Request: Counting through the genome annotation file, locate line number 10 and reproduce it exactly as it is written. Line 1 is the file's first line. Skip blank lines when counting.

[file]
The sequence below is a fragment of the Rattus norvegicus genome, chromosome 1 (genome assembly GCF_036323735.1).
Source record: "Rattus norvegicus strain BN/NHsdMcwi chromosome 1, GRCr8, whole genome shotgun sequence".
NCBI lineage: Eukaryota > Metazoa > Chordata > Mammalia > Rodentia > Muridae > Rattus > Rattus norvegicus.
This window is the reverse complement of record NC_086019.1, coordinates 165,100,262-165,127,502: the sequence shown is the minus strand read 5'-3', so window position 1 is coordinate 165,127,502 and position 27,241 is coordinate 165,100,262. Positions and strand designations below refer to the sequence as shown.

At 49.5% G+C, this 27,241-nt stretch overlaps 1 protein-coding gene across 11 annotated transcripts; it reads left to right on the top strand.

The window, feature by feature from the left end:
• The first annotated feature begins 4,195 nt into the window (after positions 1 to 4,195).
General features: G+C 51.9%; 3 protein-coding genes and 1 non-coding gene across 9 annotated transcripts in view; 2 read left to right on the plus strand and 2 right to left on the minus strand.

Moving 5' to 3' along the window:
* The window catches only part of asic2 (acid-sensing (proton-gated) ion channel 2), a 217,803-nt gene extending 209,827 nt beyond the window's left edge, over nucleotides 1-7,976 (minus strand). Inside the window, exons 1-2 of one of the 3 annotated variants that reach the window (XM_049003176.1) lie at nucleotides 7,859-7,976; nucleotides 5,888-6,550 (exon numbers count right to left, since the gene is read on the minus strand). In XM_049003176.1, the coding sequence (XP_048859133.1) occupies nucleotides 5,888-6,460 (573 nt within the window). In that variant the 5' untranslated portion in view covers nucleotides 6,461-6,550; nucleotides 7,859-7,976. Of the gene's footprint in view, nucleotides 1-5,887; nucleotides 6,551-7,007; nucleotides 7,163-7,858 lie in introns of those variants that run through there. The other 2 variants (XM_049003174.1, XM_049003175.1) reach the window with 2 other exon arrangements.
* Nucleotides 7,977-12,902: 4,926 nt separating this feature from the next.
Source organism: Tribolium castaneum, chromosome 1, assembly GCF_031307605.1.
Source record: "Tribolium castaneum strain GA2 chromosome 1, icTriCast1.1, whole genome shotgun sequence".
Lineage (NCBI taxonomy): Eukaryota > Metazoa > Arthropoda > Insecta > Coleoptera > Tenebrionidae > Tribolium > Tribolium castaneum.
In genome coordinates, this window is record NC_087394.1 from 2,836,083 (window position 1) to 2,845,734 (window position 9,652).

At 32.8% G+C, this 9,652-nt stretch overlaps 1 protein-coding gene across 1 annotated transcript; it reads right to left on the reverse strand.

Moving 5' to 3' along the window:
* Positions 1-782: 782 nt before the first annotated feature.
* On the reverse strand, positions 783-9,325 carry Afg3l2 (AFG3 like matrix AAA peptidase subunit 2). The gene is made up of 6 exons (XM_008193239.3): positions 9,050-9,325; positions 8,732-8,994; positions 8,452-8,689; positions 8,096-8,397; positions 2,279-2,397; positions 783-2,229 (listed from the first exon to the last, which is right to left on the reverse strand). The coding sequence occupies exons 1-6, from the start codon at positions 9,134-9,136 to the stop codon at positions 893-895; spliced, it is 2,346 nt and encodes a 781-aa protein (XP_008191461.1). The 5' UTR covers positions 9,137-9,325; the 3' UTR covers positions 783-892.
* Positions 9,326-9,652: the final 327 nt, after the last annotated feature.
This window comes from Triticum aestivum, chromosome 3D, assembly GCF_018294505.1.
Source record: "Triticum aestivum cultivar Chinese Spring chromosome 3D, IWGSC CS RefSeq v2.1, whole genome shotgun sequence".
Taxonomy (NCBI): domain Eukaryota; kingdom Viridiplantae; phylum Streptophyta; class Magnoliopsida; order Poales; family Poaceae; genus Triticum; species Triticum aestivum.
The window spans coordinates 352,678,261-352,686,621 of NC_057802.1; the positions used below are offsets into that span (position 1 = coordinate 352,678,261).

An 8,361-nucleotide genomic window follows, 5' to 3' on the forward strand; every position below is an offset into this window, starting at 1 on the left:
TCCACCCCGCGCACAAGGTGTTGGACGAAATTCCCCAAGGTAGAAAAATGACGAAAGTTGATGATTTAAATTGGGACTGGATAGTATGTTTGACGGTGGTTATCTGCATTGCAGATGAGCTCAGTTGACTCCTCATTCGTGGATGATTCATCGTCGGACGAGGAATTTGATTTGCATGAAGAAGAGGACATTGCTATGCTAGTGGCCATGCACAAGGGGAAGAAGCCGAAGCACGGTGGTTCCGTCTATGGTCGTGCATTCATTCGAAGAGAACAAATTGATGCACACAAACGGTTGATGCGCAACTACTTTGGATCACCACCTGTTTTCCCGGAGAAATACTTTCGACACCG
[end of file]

* The window catches only part of asic2 (acid-sensing (proton-gated) ion channel 2), a 217,803-nt gene extending 209,827 nt beyond the window's left edge, over nucleotides 1-7,976 (minus strand). Inside the window, exons 1-2 of one of the 3 annotated variants that reach the window (XM_049003176.1) lie at nucleotides 7,859-7,976; nucleotides 5,888-6,550 (exon numbers count right to left, since the gene is read on the minus strand). In XM_049003176.1, the coding sequence (XP_048859133.1) occupies nucleotides 5,888-6,460 (573 nt within the window). In that variant the 5' untranslated portion in view covers nucleotides 6,461-6,550; nucleotides 7,859-7,976. Of the gene's footprint in view, nucleotides 1-5,887; nucleotides 6,551-7,007; nucleotides 7,163-7,858 lie in introns of those variants that run through there. The other 2 variants (XM_049003174.1, XM_049003175.1) reach the window with 2 other exon arrangements.